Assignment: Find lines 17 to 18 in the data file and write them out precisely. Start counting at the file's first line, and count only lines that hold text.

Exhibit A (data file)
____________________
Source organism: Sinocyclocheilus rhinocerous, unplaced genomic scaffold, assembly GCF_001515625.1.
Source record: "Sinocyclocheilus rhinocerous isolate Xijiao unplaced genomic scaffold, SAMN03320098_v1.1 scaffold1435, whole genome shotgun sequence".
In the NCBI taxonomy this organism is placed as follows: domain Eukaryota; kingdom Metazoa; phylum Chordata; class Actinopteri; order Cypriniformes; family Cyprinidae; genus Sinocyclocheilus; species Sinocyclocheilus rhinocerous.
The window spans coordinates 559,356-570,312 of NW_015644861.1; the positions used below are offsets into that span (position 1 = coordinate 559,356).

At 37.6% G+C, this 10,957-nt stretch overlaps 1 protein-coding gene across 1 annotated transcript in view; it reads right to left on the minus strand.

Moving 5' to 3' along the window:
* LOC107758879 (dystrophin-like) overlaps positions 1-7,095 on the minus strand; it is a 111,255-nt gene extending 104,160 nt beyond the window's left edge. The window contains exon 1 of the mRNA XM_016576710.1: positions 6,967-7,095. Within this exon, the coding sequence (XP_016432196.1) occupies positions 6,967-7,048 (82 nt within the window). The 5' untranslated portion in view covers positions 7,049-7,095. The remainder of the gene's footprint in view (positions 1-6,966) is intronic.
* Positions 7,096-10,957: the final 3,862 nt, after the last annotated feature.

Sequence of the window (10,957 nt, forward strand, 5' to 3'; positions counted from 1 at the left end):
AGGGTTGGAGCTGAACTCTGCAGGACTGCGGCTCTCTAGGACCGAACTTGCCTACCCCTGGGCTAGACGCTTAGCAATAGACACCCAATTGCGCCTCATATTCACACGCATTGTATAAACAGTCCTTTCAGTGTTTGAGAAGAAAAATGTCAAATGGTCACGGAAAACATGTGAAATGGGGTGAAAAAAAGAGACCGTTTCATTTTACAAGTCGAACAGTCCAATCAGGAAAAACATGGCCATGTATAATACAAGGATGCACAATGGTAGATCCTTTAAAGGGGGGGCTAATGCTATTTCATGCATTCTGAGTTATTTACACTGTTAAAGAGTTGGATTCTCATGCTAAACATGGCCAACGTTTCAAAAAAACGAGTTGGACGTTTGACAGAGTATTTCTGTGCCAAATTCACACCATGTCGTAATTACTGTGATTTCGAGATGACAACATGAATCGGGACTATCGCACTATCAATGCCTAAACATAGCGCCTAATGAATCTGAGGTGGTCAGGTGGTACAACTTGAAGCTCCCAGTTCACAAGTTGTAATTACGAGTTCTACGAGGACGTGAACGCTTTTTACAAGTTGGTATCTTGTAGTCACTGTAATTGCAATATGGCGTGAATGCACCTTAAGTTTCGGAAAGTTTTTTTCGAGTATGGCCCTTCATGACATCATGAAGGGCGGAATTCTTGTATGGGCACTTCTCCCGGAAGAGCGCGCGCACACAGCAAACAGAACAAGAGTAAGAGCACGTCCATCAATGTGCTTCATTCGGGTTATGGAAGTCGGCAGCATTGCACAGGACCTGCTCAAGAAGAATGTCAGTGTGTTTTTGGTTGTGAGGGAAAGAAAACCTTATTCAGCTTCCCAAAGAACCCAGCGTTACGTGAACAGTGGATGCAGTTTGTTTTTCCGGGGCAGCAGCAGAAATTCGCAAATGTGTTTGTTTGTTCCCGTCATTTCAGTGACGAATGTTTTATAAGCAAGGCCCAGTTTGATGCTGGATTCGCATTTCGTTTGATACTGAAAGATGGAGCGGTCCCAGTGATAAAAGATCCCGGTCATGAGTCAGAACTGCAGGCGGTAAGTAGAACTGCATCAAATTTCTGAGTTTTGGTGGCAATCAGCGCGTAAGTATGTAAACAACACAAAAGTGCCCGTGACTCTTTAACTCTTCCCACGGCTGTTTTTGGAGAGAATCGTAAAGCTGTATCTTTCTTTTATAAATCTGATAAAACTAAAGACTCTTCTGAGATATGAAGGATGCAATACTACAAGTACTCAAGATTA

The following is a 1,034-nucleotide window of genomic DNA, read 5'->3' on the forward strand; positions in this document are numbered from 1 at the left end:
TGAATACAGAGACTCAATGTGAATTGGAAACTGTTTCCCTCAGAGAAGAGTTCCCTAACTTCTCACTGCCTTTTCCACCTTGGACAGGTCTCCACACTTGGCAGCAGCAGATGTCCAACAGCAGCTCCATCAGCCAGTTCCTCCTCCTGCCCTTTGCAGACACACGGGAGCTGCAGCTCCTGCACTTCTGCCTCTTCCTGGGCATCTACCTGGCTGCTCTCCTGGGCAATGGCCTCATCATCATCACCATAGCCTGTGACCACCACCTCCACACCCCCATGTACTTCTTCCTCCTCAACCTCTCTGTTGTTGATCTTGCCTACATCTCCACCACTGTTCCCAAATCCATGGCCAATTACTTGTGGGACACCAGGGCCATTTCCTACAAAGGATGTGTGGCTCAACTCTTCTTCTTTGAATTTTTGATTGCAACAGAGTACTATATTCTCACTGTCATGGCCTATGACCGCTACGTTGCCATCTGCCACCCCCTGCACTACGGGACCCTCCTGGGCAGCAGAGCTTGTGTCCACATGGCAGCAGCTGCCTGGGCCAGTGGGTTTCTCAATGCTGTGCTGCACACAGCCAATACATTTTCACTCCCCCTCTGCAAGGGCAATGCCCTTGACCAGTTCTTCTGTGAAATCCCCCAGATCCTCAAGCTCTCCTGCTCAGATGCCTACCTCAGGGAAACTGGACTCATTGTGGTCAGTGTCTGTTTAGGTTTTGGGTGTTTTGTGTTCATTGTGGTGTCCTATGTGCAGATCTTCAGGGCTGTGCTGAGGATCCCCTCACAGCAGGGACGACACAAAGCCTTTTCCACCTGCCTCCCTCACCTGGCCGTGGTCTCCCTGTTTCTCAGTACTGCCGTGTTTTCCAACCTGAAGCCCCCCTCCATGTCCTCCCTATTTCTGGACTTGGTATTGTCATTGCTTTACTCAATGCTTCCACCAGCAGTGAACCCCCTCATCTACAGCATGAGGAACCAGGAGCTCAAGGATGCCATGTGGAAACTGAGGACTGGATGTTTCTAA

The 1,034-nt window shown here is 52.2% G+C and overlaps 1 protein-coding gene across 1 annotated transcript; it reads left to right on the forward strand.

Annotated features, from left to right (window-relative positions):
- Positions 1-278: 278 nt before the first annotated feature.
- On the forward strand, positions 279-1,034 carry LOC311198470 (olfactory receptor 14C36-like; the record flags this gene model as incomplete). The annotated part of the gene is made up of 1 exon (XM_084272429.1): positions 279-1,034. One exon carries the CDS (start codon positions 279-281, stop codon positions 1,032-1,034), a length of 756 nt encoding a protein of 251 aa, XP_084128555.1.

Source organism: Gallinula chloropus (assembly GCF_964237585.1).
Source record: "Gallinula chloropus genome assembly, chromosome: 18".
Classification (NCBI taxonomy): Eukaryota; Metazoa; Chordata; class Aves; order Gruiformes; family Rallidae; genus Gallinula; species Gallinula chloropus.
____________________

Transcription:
Source organism: Gallinula chloropus (assembly GCF_964237585.1).
Source record: "Gallinula chloropus genome assembly, chromosome: 18".